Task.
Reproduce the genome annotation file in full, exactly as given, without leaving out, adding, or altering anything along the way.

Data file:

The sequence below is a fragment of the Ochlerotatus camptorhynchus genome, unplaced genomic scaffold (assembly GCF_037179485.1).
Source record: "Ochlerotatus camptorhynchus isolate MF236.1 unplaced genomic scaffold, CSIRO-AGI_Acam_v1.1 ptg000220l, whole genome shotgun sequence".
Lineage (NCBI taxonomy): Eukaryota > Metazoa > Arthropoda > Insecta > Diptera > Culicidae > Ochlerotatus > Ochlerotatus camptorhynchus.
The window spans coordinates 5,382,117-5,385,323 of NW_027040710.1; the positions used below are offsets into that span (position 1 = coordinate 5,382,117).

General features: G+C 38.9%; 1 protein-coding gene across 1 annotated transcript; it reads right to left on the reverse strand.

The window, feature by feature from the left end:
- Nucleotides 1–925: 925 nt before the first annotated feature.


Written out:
The sequence below is a fragment of the Ochlerotatus camptorhynchus genome, unplaced genomic scaffold (assembly GCF_037179485.1).
Source record: "Ochlerotatus camptorhynchus isolate MF236.1 unplaced genomic scaffold, CSIRO-AGI_Acam_v1.1 ptg000220l, whole genome shotgun sequence".
Lineage (NCBI taxonomy): Eukaryota > Metazoa > Arthropoda > Insecta > Diptera > Culicidae > Ochlerotatus > Ochlerotatus camptorhynchus.
The window spans coordinates 5,382,117-5,385,323 of NW_027040710.1; the positions used below are offsets into that span (position 1 = coordinate 5,382,117).

General features: G+C 38.9%; 1 protein-coding gene across 1 annotated transcript; it reads right to left on the reverse strand.

The window, feature by feature from the left end:
- Nucleotides 1–925: 925 nt before the first annotated feature.